Then, on Tuesday this week, law firm Maurice Blackburn, with support from litigation funding giant IMF Bentham, announced a planned class action lawsuit against retailer Woolworths over alleged Corporations Law breaches in relation to a profit warning issued in February 2015. The retailer had upgraded to its 2015 profit guidance in the previous August, but hadn’t advised the market until months later that it had identified significant risks to its earnings. The company’s shares subsequently dived, costing me and other shareholders dearly.

IMF Bentham has a chunk of investor class actions on its books against Australian corporates, including Spotless Group, Bellamy’s Holdings, UGL and others. Maurice Blackburn also has a growing list of class actions, including against Crown Resorts, QBE, Radio Rentals, and rival law firm Slater & Gordon. The latter’s list is also impressive, with pending class actions against ANZ, Commonwealth Bank, NAB and many others.

What can we, as investors, make out of this litigation? Is it just a case of law firms wanting to cash in, or is there something inherently wrong with corporate Australia?

I think there’s elements of both. Litigation is certainly more prevalent these days and, in many cases, it is warranted. Corporate scandals do keep popping up, and company directors are routinely being booked by ASIC. Likewise, the ACCC has regularly launched court actions against companies for breaching competition rules and for misleading consumers.

Shareholders are still being taken advantage of too, with many directors being paid obscene salaries out of company earnings that simply don’t equate with the performance of the companies they manage. Even this week, the Australian Shareholders Association criticised the board of Australia’s largest construction group, CIMIC, for paying its top executives more than $1 million each in bonuses despite the deaths of several employees during the year.

I do think things have got much better for shareholders in terms of corporate governance from the days when the likes of Alan Bond could treat their investors with total disdain.

But, call me a cynic, I doubt we ever will totally stamp out corporate misconduct. It’s just evident in other, more subtle ways.

I think, from an investing point of view, Warren Buffett summed things up very well in terms of company management.

“I try to buy stock in businesses that are so wonderful that an idiot can run them because, sooner or later, one will,” he once said.

It’s a very good tip. I’ve invested in lots of great companies with excellent fundamentals over time, but some have ended up being run by idiots.

The trick is to pick good stocks that are idiot proof.

Last Week

Shane Oliver, AMP Capital

Investment markets and key developments over the past week

  • Investment markets were in "risk off" mode over the last week in response to concerns about North Korea, Syria and the approaching French election. As a result Australian shares gave up most of their gains from earlier in the week and most major share markets declined whereas safe havens like gold, government bonds and the Yen rallied. Apart from safe haven demand bond yields were also pushed lower as President Trump indicated that he likes low interest rates. His comments that the US dollar was too strong also helped push the $US lower which, despite a plunging iron ore price, saw the $A remain move up. Oil strengthened.
  • Geopolitics seemed to dominate over the past week with the ramifications of the US’ missile strike on Syria still reverberating and tensions around North Korea steadily building. The issues around Syria are likely to settle down assuming US involvement does not escalate, but North Korea is more risky. US naval ships are moving into the area, President Trump has indicated that the US will solve the North Korean problem with or without China and North Korea has threatened nuclear retaliation and there is around this Saturday which is the anniversary of the birth of the founder of North Korea Kim Il-sung and may be an opportunity for North Korea to flex its muscles. Military conflict with North Korea would be risky given its ability to lob missiles into South Korea and Japan, potentially with nuclear warheads. But in thinking about the risks around North Korea it’s useful to think in terms of three scenarios as to how it could unfold:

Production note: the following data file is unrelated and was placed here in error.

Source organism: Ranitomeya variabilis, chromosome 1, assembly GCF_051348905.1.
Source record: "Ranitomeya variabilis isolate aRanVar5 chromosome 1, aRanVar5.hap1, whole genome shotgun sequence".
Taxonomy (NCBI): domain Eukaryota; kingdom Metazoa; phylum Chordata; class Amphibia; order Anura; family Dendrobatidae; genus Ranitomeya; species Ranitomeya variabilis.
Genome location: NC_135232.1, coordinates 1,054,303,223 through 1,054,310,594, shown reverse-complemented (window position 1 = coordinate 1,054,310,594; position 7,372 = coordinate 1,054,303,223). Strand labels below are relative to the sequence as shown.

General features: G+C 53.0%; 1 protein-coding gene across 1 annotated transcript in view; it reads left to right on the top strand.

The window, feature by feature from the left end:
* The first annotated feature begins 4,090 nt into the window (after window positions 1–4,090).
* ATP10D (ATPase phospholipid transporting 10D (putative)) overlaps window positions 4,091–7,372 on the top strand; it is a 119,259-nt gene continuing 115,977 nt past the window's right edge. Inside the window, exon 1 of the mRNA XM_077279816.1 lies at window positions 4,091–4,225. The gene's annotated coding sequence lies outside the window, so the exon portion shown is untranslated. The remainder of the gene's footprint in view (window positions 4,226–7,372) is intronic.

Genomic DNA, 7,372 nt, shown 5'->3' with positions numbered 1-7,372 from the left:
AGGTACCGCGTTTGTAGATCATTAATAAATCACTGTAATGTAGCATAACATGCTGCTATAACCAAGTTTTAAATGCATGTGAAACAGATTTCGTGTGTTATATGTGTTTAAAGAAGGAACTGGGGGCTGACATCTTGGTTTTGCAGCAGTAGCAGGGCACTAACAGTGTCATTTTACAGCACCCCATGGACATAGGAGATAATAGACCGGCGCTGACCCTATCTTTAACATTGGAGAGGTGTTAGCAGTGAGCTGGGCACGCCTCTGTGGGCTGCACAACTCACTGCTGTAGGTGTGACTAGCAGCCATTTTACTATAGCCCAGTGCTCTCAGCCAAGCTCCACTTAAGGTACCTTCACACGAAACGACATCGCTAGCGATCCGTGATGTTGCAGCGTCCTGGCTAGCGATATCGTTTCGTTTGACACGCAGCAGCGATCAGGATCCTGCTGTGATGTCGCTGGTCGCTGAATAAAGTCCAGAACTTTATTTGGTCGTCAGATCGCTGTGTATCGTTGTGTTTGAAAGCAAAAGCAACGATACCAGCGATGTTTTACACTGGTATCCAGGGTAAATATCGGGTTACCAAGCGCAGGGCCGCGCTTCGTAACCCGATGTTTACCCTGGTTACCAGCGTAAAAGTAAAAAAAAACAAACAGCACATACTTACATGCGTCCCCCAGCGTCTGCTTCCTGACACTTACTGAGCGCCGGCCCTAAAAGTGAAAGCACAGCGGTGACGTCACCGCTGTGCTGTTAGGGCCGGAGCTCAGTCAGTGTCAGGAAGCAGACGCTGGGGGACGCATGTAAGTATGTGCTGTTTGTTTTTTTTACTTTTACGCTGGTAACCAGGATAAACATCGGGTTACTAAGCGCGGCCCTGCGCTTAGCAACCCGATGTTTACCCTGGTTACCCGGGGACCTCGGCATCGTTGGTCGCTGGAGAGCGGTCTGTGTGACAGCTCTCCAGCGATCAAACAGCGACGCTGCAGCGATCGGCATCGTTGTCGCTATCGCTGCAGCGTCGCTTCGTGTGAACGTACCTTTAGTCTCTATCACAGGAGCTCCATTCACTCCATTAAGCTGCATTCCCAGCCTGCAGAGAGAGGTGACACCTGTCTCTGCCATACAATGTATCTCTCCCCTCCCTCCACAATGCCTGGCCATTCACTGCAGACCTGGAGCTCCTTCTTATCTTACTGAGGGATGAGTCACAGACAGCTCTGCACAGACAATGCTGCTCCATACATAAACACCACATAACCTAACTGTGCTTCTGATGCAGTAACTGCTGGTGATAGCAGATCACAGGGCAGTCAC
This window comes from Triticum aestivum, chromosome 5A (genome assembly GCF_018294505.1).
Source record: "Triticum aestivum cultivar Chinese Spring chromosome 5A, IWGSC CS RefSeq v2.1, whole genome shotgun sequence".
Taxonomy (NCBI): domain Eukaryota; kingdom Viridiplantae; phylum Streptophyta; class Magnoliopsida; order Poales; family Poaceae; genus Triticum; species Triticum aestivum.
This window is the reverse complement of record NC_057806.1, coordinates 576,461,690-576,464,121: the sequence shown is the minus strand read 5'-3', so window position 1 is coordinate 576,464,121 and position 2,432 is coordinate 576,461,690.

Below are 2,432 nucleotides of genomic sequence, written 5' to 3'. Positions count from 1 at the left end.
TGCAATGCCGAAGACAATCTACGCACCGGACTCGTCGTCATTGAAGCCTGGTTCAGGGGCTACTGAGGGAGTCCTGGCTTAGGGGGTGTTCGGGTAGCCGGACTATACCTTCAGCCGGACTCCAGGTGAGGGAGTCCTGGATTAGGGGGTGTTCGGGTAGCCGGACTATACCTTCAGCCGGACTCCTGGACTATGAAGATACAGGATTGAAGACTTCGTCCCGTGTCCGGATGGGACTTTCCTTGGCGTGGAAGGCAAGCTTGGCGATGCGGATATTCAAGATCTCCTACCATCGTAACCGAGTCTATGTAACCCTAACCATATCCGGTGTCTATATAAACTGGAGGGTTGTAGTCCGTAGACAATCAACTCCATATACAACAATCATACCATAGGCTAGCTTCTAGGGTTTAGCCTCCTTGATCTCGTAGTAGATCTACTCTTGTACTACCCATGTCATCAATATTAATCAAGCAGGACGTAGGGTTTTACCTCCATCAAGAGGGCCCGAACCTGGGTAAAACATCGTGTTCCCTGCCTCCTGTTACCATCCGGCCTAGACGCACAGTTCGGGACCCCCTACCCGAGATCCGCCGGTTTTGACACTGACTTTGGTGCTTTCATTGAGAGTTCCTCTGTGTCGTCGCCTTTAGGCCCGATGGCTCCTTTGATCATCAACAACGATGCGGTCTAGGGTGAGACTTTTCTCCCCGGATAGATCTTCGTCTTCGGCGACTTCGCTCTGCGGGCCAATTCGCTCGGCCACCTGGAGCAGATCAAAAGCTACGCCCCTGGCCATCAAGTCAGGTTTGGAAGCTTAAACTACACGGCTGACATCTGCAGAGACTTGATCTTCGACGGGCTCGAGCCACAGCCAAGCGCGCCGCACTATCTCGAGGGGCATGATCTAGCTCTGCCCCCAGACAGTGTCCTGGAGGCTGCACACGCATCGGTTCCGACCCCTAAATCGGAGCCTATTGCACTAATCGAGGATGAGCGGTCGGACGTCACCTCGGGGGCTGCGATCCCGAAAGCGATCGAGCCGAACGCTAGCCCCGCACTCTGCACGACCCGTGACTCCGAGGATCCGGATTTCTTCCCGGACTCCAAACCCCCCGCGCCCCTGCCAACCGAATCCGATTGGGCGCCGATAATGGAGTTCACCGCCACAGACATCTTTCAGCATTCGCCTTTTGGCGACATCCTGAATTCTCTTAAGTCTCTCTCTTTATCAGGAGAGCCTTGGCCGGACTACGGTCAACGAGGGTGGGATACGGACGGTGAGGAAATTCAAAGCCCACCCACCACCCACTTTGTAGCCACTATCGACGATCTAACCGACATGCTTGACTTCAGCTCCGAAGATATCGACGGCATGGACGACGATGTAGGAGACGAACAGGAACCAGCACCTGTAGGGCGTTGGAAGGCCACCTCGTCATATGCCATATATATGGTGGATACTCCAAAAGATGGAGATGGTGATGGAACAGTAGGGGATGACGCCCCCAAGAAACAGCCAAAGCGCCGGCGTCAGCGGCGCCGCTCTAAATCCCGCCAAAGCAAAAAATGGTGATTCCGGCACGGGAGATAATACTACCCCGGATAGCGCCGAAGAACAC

• No war - risks around North Korea have flared up in the past only to settle down again and the same may happen this time with diplomacy aided by China (which is focussed on achieving a peaceful solution) and Trump offering North Korea more trade.
  • A brief military conflict - perhaps like the 1991 and 2003 gulf wars proved to be, albeit without a full on ground war or regime change.
  • A long drawn out dirty war - eg with North Korean attacks on neighbouring countries. This may have a more negative impact on share markets and risk assets and provide a further boost to safe havens like government bonds and gold given the threat such a war would pose to Japan and a part of the world that is a strong contributor to global growth.
  • At this stage it’s too early to prognosticate with confidence how it will turn out, but it’s hard to see the US committing ground forces so it would no doubt be aiming at just a brief conflict at worst. In terms of the impact of wars on share markets, a naive view would suggest they are universally bad, but history tells us that this is not necessarily the case. The US share market rose by 15.7 per centpa through World War Two (from Pearl Harbour in 1941) and by 8.6 per cent pa through the 1950-53 Korean conflict.  While it only rose 0.6 per cent pa though the  Vietnam War this reflected high and rising inflation. Shares have tended to sell off initially on the uncertainty of war with safe havens benefiting, but rally once the shooting starts and confidence builds the US will prevail. This was apparent In World War Two and in relation to the two Gulf Wars.